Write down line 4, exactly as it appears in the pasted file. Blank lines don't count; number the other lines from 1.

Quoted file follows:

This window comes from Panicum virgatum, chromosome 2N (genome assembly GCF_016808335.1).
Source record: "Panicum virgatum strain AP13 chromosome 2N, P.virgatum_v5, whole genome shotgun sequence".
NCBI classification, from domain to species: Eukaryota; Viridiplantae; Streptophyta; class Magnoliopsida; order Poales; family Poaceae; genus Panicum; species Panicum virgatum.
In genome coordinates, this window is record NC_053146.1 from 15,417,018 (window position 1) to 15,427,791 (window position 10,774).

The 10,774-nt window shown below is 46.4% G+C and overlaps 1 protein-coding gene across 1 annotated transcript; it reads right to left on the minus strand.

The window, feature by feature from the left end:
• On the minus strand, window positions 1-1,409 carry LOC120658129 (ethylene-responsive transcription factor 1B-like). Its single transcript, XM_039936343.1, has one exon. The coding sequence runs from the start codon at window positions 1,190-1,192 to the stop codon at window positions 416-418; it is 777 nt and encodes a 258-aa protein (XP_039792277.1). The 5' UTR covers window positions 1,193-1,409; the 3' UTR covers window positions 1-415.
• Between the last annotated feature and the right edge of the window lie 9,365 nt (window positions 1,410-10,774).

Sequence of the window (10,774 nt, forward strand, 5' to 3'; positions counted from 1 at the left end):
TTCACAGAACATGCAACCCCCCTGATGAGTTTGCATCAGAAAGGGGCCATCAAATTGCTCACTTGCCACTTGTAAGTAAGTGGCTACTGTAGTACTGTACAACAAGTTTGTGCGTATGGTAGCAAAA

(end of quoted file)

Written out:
In genome coordinates, this window is record NC_053146.1 from 15,417,018 (window position 1) to 15,427,791 (window position 10,774).